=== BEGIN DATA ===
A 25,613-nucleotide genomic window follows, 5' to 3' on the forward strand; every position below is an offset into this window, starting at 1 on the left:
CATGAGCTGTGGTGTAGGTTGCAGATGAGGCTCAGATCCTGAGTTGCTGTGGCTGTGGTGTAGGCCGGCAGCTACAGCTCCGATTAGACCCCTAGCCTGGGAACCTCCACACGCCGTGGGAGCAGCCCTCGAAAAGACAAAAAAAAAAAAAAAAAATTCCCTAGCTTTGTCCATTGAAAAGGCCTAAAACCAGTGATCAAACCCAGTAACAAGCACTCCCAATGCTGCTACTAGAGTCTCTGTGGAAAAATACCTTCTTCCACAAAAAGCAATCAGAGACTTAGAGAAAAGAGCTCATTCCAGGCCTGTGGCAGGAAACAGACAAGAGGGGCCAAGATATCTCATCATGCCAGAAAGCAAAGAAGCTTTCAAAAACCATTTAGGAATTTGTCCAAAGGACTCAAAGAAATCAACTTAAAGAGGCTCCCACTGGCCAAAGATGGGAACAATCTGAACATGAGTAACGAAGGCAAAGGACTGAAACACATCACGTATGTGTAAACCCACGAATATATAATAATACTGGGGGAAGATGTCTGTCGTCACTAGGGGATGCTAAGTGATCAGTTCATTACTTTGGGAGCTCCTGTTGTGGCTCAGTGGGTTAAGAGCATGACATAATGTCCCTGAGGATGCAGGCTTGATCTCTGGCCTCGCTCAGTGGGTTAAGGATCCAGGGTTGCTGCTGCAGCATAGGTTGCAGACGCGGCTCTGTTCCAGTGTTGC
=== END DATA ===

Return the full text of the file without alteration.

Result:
A 25,613-nucleotide genomic window follows, 5' to 3' on the forward strand; every position below is an offset into this window, starting at 1 on the left:
CATGAGCTGTGGTGTAGGTTGCAGATGAGGCTCAGATCCTGAGTTGCTGTGGCTGTGGTGTAGGCCGGCAGCTACAGCTCCGATTAGACCCCTAGCCTGGGAACCTCCACACGCCGTGGGAGCAGCCCTCGAAAAGACAAAAAAAAAAAAAAAAAATTCCCTAGCTTTGTCCATTGAAAAGGCCTAAAACCAGTGATCAAACCCAGTAACAAGCACTCCCAATGCTGCTACTAGAGTCTCTGTGGAAAAATACCTTCTTCCACAAAAAGCAATCAGAGACTTAGAGAAAAGAGCTCATTCCAGGCCTGTGGCAGGAAACAGACAAGAGGGGCCAAGATATCTCATCATGCCAGAAAGCAAAGAAGCTTTCAAAAACCATTTAGGAATTTGTCCAAAGGACTCAAAGAAATCAACTTAAAGAGGCTCCCACTGGCCAAAGATGGGAACAATCTGAACATGAGTAACGAAGGCAAAGGACTGAAACACATCACGTATGTGTAAACCCACGAATATATAATAATACTGGGGGAAGATGTCTGTCGTCACTAGGGGATGCTAAGTGATCAGTTCATTACTTTGGGAGCTCCTGTTGTGGCTCAGTGGGTTAAGAGCATGACATAATGTCCCTGAGGATGCAGGCTTGATCTCTGGCCTCGCTCAGTGGGTTAAGGATCCAGGGTTGCTGCTGCAGCATAGGTTGCAGACGCGGCTCTGTTCCAGTGTTGC